Poland Takes Formal Step Toward Buying F-35s

A USAF F-35A Lightning II prepares to connect with a KC-10 Extender during an aerial refueling mission above an undisclosed location on April 30, 2019. Air Force photo by SSgt. Chris Drzazgowski.

Poland has transmitted a request for pricing of 32 F-35A fighters along with logistics support and training to the US government under the Foreign Military Sales program, Polish and US officials confirmed May 28, marking that country’s first official step toward purchasing the fifth-generation fighters.

Polish defense minister Mariusz Blaszczak, in a May 28 Twitter message, reported the request for pricing information, saying it’s “high time we replaced post-Soviet equipment with the most modern fighters.” He also wrote that fifth-generation aircraft are “already on the horizon.”

Such a deal was discussed when Air Force Secretary Heather Wilson visited Poland in April, and she later told reporters the US would make information about a purchase available to the Polish government.

Poland is replacing its 31 Cold War-era MiG-29 Fulcrums and 18 Su-22 Fitters, which have become difficult to support. Poland already has 48 F-16 Block 52 fighters, delivered a decade ago, and the Polish air force has studied whether to expand its F-16 fleet or buy F-35s. Polish national leaders have expressed a preference for the F-35 in recent months, but have not definitively ruled out a competition for the country’s next round of fighter purchases.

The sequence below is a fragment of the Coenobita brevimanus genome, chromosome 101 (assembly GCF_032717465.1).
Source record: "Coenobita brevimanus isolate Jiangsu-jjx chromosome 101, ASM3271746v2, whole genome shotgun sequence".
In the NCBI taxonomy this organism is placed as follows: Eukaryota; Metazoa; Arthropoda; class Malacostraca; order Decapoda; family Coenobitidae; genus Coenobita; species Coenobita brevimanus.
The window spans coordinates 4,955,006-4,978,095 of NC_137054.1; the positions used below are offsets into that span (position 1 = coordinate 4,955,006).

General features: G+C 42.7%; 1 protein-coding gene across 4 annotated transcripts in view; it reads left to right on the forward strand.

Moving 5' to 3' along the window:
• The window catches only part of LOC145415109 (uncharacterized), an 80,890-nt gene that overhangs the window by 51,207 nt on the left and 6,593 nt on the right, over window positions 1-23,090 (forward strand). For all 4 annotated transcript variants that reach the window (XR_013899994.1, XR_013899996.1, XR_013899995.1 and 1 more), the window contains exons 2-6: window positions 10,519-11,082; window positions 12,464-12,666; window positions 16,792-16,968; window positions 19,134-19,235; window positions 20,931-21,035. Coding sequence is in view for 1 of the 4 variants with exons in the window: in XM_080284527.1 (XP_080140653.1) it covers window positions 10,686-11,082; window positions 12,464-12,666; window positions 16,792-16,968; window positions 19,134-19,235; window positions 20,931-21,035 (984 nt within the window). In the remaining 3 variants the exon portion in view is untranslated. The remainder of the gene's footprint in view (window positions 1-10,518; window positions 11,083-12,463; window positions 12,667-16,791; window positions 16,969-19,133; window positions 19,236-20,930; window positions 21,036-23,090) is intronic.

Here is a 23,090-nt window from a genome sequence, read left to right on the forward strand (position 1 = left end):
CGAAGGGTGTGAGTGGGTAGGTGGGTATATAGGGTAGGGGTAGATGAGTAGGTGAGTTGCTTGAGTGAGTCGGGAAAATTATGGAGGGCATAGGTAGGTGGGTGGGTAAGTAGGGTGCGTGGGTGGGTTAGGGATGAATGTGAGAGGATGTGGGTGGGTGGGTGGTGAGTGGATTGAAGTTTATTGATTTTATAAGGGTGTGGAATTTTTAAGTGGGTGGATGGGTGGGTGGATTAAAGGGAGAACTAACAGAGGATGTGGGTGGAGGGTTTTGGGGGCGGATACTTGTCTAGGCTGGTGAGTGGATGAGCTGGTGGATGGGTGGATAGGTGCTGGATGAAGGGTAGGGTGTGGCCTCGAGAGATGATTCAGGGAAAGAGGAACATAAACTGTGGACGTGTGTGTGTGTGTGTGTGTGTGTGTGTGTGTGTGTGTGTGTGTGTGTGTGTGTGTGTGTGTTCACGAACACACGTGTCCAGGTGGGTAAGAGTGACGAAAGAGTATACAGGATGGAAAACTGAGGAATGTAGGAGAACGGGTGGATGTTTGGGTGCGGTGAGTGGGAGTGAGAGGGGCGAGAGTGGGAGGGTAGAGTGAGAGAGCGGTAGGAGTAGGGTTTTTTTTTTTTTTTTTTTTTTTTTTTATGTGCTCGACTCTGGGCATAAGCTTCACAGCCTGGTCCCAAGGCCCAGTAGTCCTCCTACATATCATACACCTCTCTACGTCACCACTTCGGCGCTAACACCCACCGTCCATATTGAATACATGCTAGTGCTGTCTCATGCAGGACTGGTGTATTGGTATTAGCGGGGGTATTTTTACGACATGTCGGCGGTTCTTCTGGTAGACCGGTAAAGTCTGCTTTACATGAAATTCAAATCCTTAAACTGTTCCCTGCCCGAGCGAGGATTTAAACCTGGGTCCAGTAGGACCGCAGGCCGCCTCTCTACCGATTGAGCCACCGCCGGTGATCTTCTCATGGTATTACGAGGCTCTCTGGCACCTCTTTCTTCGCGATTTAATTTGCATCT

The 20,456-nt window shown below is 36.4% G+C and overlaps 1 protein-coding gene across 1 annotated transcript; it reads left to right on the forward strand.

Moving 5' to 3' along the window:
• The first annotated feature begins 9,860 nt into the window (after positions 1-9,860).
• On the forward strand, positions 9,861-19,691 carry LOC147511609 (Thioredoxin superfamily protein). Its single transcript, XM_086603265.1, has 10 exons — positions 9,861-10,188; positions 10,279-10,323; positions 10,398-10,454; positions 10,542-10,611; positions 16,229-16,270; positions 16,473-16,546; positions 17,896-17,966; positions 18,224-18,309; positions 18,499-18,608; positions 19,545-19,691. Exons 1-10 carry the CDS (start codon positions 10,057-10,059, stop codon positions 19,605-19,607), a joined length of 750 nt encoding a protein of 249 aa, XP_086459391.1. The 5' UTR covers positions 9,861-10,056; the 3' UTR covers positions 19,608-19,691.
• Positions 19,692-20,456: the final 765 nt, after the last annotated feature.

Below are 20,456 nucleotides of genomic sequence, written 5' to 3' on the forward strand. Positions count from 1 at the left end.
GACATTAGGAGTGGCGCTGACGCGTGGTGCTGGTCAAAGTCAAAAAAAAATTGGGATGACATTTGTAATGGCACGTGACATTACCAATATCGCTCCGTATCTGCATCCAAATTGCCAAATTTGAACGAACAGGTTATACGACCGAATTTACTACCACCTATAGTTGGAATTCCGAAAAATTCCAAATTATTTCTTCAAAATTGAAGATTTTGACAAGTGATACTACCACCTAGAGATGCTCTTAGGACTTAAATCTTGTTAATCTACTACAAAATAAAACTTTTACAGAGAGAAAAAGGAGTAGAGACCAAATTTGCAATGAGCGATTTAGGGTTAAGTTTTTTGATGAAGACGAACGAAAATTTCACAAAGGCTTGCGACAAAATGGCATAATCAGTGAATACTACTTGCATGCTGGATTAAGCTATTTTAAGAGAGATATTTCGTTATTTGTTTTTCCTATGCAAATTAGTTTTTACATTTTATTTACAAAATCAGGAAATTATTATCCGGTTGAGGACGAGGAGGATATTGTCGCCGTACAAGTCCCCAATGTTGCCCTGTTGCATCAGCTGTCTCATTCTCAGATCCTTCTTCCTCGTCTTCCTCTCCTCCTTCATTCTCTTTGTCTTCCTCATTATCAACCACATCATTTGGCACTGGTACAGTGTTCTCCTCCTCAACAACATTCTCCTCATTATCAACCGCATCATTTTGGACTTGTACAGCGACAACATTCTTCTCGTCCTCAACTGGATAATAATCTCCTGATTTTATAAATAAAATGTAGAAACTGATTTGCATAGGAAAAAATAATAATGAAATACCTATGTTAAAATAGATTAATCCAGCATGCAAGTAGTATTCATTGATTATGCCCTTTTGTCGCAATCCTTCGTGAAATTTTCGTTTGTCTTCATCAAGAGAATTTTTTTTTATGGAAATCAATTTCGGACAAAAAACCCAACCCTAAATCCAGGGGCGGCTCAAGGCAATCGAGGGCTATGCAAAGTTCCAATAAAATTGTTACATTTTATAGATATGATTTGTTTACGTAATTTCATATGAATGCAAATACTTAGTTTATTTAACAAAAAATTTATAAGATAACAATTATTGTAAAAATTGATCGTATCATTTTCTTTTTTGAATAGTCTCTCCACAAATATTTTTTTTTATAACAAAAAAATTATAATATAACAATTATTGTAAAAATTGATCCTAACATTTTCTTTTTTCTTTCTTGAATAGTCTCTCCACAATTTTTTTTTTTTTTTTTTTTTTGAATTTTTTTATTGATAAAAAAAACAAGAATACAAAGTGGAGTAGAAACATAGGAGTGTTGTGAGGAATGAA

An F-35 deal for Warsaw would likely cost in excess of $3.2 billion dollars, or 12 billion Polish zlotys, using a baseline price of about $89 million for the aircraft, likely to be of the F-35A conventional takeoff and landing version, plus necessary ground support gear and training equipment, such as simulators. Polish law demands 100 percent economic offsets for military equipment purchases.

Vice Adm. Mat Winter, F-35 Joint Program Office director, said in congressional testimony last month that potential new F-35 customers included Poland, Greece, Romania, Singapore, and Spain. Canada, Finland, and Switzerland are also considering the F-35 in fighter competitions. Twelve other countries are operating or have committed to purchase the F-35, although Turkey’s participation in the program, both as a development partner and producer of parts and the rear fuselage, may be terminated if that country follows through with a plan to buy the Russian S-400 air defense system.